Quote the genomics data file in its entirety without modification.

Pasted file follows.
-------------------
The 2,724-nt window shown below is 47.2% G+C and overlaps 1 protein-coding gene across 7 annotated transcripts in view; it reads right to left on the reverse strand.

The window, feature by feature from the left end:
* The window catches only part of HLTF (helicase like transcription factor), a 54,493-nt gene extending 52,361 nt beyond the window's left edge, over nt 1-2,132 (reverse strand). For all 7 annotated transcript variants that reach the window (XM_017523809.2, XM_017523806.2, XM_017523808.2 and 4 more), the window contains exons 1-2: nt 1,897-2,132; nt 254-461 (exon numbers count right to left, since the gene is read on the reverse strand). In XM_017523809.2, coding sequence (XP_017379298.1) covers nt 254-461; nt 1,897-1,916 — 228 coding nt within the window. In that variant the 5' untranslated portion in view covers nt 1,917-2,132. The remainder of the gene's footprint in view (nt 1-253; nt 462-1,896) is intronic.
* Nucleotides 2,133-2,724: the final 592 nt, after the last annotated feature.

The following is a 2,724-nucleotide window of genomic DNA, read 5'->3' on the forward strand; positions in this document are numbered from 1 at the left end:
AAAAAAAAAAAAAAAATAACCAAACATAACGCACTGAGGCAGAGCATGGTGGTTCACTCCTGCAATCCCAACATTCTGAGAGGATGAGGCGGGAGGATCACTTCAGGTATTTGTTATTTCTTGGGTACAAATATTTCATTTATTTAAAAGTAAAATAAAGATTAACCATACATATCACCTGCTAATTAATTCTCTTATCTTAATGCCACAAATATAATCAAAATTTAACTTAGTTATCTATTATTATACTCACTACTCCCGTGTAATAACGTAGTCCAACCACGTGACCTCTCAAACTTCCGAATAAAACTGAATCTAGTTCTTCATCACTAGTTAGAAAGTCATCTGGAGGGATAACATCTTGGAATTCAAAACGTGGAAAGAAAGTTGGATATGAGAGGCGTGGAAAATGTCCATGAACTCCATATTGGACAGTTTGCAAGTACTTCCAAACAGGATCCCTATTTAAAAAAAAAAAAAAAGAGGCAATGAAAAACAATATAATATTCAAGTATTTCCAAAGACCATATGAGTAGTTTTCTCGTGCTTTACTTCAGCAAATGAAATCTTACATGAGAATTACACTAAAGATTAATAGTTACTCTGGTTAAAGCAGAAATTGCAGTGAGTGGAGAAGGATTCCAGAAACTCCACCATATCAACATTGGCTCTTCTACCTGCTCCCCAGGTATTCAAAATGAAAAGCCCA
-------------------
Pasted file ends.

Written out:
The 2,724-nt window shown below is 47.2% G+C and overlaps 1 protein-coding gene across 7 annotated transcripts in view; it reads right to left on the reverse strand.

The window, feature by feature from the left end:
* The window catches only part of HLTF (helicase like transcription factor), a 54,493-nt gene extending 52,361 nt beyond the window's left edge, over nt 1-2,132 (reverse strand). For all 7 annotated transcript variants that reach the window (XM_017523809.2, XM_017523806.2, XM_017523808.2 and 4 more), the window contains exons 1-2: nt 1,897-2,132; nt 254-461 (exon numbers count right to left, since the gene is read on the reverse strand). In XM_017523809.2, coding sequence (XP_017379298.1) covers nt 254-461; nt 1,897-1,916 — 228 coding nt within the window. In that variant the 5' untranslated portion in view covers nt 1,917-2,132. The remainder of the gene's footprint in view (nt 1-253; nt 462-1,896) is intronic.
* Nucleotides 2,133-2,724: the final 592 nt, after the last annotated feature.

The following is a 2,724-nucleotide window of genomic DNA, read 5'->3' on the forward strand; positions in this document are numbered from 1 at the left end:
AAAAAAAAAAAAAAAATAACCAAACATAACGCACTGAGGCAGAGCATGGTGGTTCACTCCTGCAATCCCAACATTCTGAGAGGATGAGGCGGGAGGATCACTTCAGGTATTTGTTATTTCTTGGGTACAAATATTTCATTTATTTAAAAGTAAAATAAAGATTAACCATACATATCACCTGCTAATTAATTCTCTTATCTTAATGCCACAAATATAATCAAAATTTAACTTAGTTATCTATTATTATACTCACTACTCCCGTGTAATAACGTAGTCCAACCACGTGACCTCTCAAACTTCCGAATAAAACTGAATCTAGTTCTTCATCACTAGTTAGAAAGTCATCTGGAGGGATAACATCTTGGAATTCAAAACGTGGAAAGAAAGTTGGATATGAGAGGCGTGGAAAATGTCCATGAACTCCATATTGGACAGTTTGCAAGTACTTCCAAACAGGATCCCTATTTAAAAAAAAAAAAAAAGAGGCAATGAAAAACAATATAATATTCAAGTATTTCCAAAGACCATATGAGTAGTTTTCTCGTGCTTTACTTCAGCAAATGAAATCTTACATGAGAATTACACTAAAGATTAATAGTTACTCTGGTTAAAGCAGAAATTGCAGTGAGTGGAGAAGGATTCCAGAAACTCCACCATATCAACATTGGCTCTTCTACCTGCTCCCCAGGTATTCAAAATGAAAAGCCCA